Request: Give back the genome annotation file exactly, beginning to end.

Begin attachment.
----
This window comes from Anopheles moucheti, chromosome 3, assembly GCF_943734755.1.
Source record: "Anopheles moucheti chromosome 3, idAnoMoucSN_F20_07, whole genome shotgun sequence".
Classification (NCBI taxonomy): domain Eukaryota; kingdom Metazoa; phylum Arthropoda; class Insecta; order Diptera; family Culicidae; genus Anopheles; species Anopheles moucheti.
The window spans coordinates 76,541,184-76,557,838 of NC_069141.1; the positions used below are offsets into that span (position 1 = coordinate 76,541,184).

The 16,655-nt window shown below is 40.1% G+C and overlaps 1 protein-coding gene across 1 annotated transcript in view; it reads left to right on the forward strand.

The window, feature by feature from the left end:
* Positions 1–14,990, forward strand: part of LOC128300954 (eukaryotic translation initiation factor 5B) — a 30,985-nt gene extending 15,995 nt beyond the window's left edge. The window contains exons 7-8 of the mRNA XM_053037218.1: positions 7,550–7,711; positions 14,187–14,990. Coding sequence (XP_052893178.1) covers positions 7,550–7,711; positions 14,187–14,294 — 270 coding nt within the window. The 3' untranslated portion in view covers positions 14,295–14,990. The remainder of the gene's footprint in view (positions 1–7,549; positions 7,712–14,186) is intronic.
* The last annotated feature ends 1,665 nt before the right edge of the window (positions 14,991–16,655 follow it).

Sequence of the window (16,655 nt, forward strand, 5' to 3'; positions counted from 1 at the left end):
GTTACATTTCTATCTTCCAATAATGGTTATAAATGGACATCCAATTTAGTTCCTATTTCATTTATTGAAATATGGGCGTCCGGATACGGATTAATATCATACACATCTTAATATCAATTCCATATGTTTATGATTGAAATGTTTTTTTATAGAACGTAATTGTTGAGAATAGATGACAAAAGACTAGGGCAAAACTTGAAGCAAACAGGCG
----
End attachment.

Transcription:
This window comes from Anopheles moucheti, chromosome 3, assembly GCF_943734755.1.
Source record: "Anopheles moucheti chromosome 3, idAnoMoucSN_F20_07, whole genome shotgun sequence".
Classification (NCBI taxonomy): domain Eukaryota; kingdom Metazoa; phylum Arthropoda; class Insecta; order Diptera; family Culicidae; genus Anopheles; species Anopheles moucheti.
The window spans coordinates 76,541,184-76,557,838 of NC_069141.1; the positions used below are offsets into that span (position 1 = coordinate 76,541,184).

The 16,655-nt window shown below is 40.1% G+C and overlaps 1 protein-coding gene across 1 annotated transcript in view; it reads left to right on the forward strand.

The window, feature by feature from the left end:
* Positions 1–14,990, forward strand: part of LOC128300954 (eukaryotic translation initiation factor 5B) — a 30,985-nt gene extending 15,995 nt beyond the window's left edge. The window contains exons 7-8 of the mRNA XM_053037218.1: positions 7,550–7,711; positions 14,187–14,990. Coding sequence (XP_052893178.1) covers positions 7,550–7,711; positions 14,187–14,294 — 270 coding nt within the window. The 3' untranslated portion in view covers positions 14,295–14,990. The remainder of the gene's footprint in view (positions 1–7,549; positions 7,712–14,186) is intronic.
* The last annotated feature ends 1,665 nt before the right edge of the window (positions 14,991–16,655 follow it).

Sequence of the window (16,655 nt, forward strand, 5' to 3'; positions counted from 1 at the left end):
GTTACATTTCTATCTTCCAATAATGGTTATAAATGGACATCCAATTTAGTTCCTATTTCATTTATTGAAATATGGGCGTCCGGATACGGATTAATATCATACACATCTTAATATCAATTCCATATGTTTATGATTGAAATGTTTTTTTATAGAACGTAATTGTTGAGAATAGATGACAAAAGACTAGGGCAAAACTTGAAGCAAACAGGCG